“That’s where CSU should focus its energy,” she told EdSource. “Once they’ve been admitted, the system says they’re ready for a CSU education. So how do we support them to get through (to college graduation). “She urged CSU trustees to analyze the issue and be cautious about adding a fourth year to the A-G requirements.
In 2019, the CSU Chancellor’s Office proposed requiring a fourth year of high school math, or a quantitative reasoning class, for admission to better prepare future students. That proposal would go into effect in the fall of 2027 and impact students who graduate from high school in 2027 or later.
Last year, CSU trustees delayed formally voting on requiring an extra year of high school math or another quantitative reasoning class for freshman admission to study the impact of such a change. The trustees will vote in 2022 on the issue following an independent analysis by MDRC, a nonprofit and nonpartisan education and policy research organization. That analysis will examine how the policy change potentially affects students of color and low-income students.
“While our commitment to academic preparation is strong, our path forward regarding the quantitative reasoning requirement has not yet been determined,” Chancellor Joseph Castro said during the trustees’ meeting. “When the study is complete … we will carefully analyze the data and bring a recommended course of action before the board at that time. And I’m confident that we will find a viable path forward that will increase both access and success for all California students.”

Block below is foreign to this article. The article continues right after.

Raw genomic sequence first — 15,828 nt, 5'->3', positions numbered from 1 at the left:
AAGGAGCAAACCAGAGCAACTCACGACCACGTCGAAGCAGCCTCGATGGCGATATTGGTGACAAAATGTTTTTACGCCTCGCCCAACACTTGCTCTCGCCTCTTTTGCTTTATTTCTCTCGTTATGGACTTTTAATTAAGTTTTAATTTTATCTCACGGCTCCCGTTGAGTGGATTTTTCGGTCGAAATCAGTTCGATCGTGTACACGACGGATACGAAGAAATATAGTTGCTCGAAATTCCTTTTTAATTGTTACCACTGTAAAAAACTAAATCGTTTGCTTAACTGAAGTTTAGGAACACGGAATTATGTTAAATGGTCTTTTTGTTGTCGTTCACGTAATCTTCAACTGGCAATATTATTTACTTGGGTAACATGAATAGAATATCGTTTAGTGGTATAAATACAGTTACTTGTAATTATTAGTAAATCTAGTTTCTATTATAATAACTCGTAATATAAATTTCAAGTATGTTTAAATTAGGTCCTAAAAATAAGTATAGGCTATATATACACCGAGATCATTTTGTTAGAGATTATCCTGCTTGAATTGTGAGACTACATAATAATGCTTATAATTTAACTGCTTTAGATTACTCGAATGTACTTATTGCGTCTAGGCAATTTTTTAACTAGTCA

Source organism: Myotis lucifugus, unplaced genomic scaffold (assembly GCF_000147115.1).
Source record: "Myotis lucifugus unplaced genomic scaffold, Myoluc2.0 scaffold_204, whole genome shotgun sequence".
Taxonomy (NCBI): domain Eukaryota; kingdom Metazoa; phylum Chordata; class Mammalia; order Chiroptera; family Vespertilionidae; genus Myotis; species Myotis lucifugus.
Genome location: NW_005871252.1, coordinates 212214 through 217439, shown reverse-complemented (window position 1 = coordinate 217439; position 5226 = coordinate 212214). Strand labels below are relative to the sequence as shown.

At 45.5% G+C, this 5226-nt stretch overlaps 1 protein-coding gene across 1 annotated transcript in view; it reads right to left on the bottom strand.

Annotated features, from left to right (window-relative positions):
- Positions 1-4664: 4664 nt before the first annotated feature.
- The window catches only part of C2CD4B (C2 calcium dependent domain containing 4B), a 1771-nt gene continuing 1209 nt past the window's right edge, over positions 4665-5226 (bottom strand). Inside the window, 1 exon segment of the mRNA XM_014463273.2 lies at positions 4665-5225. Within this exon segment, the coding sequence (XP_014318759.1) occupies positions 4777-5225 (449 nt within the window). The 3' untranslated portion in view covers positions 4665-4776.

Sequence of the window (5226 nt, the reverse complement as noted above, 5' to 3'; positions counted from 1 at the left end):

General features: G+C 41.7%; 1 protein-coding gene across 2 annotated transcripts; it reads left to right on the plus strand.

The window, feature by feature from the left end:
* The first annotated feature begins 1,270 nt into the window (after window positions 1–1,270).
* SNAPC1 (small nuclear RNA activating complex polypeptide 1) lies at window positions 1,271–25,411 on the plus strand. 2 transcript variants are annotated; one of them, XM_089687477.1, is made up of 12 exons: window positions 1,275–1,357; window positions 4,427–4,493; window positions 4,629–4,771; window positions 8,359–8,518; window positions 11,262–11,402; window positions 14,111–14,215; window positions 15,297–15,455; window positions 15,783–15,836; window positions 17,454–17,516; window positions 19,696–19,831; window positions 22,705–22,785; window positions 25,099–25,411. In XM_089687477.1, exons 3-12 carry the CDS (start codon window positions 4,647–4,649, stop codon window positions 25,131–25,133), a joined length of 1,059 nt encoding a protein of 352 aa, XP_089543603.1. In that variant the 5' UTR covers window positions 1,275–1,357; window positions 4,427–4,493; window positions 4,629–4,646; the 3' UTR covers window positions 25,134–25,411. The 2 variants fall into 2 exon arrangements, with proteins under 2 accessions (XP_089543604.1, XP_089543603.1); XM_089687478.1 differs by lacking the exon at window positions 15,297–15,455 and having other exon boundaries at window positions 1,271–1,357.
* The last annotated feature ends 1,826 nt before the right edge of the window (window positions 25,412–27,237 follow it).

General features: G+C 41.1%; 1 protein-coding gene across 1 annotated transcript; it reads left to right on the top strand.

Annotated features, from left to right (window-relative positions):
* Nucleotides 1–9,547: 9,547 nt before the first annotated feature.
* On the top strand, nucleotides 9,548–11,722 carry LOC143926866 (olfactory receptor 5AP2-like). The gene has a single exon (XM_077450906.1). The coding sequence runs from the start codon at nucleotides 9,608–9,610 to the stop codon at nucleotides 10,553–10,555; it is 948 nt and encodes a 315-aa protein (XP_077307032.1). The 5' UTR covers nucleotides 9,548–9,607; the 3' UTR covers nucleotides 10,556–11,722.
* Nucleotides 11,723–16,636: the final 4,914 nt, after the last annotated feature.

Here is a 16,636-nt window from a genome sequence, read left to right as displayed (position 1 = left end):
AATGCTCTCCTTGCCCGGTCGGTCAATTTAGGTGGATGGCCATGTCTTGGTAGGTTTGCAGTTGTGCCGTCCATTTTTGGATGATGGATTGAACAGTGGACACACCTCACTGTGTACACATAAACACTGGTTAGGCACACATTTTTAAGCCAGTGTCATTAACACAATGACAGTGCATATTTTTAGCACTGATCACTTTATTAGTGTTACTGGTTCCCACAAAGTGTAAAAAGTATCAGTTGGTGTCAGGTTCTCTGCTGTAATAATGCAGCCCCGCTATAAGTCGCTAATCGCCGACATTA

Although the decision won’t be made until next year, CSU pointed to a recent study by the Public Policy Institute of California, which reviewed high school district graduation policies for 2018 and found higher math graduation requirements were associated with better outcomes in high school that could lead to higher likelihood of graduating and attending a four-year college, particularly for students in high-need, high-poverty, and high-Black and Latino populated schools. The higher math standards did not lead to lower high school graduation rates or higher dropout rates.
PPIC found that 59% of school districts already require three or four years of math for graduation, and they enroll nearly 70% of the state’s K-12 population.
“When we’re looking at those districts with higher requirements and districts with large shares of high-poverty, high Black and Latino populations and districts with students of non-college educated parents, they’re as likely to have these higher math requirements as other districts,” said Niu Gao, a research fellow with PPIC and lead author of the report.
Gao found that detail surprising because typically high-poverty and high-minority districts have fewer resources and fewer qualified teachers because of staffing challenges, she said.